Children infected with the Omicron variant of SARS-CoV-2 appear to be infectious for about 3 days after a positive test, researchers found.
In a small study of 76 kids ages 7 to 18, the median duration of infectivity was 3 days for both vaccinated and unvaccinated children, Neeraj Sood, PhD, of the University of Southern California, and colleagues reported online in a JAMA Pediatrics research letter.
“These results are consistent with a study in adults with the Omicron variant, which found no association between vaccination status and infectivity duration,” they wrote.
In that study, which was published as correspondence in the New England Journal of Medicine, adults had a slightly longer median duration of infectivity at about 5 days, the authors noted.
Sood and colleagues wrote that they conducted the study because the duration of infectiousness in children with newer variants of COVID-19 is generally unknown. One pre-Omicron study from 2021, published in CMAJ, found that nasopharyngeal swabs from infected children were about half as likely to contain culturable virus compared with adults.
For their study, conducted between April and September 2022, Sood and colleagues took pharyngeal swabs from the children during 5 home visits over 10 days, with day 0 being the date of their positive PCR test. The majority of kids, about 68%, had been vaccinated, and exactly half were male.
The primary outcome was cytopathic effect (CPE) assessed by bright field microscopy and checked for growth in culture.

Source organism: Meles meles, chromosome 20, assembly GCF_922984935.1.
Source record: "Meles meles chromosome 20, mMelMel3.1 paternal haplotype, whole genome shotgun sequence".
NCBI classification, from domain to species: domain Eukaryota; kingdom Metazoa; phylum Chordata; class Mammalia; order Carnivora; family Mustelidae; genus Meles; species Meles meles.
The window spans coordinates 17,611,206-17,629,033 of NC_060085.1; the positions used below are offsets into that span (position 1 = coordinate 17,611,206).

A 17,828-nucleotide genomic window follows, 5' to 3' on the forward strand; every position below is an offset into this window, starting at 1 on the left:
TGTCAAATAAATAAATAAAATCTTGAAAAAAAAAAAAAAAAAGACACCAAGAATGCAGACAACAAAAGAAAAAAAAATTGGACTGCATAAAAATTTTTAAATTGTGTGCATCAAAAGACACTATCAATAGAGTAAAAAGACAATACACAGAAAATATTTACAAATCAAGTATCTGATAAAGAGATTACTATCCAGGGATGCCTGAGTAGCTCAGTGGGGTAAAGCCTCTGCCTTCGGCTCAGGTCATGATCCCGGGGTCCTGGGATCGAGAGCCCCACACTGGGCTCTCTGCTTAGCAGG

Overall, Sood and colleagues reported a median duration of infectivity of 3 days, with 18.4% of participants still being infectious on day 5. Only about 4% were still infectious on day 10, they found.
There was no difference in duration of infectivity by vaccination status, at 3 days for both vaccinated and unvaccinated children, they reported. That relationship remained robust even after controlling for demographics, they said.
Also, among vaccinated kids, the duration of infectivity was similar for those who’d had a booster and those who didn’t, they noted.
The study was limited by a small sample size, and by the potential for non-response bias. In addition, cytopathic effect is a proxy for true infectivity, but is considered the gold-standard, the authors wrote.
Their findings align with current recommendations for isolation, they wrote: “Our findings suggest that current policies requiring isolation for 5 days after a positive test might be appropriate, as the majority of children were not infectious by day 5. Additionally, return-to-school policies may not need to discriminate by vaccine or booster status.”
This work was funded by a grant from RF Catalytic Capital.
The researchers reported no conflicts of interest.
Source Reference: Kumar N, et al “Duration of SARS-CoV-2 Culturable Virus Shedding in Children” JAMA Pediatr 2023; DOI: 10.1001/jamapediatrics.2023.4511.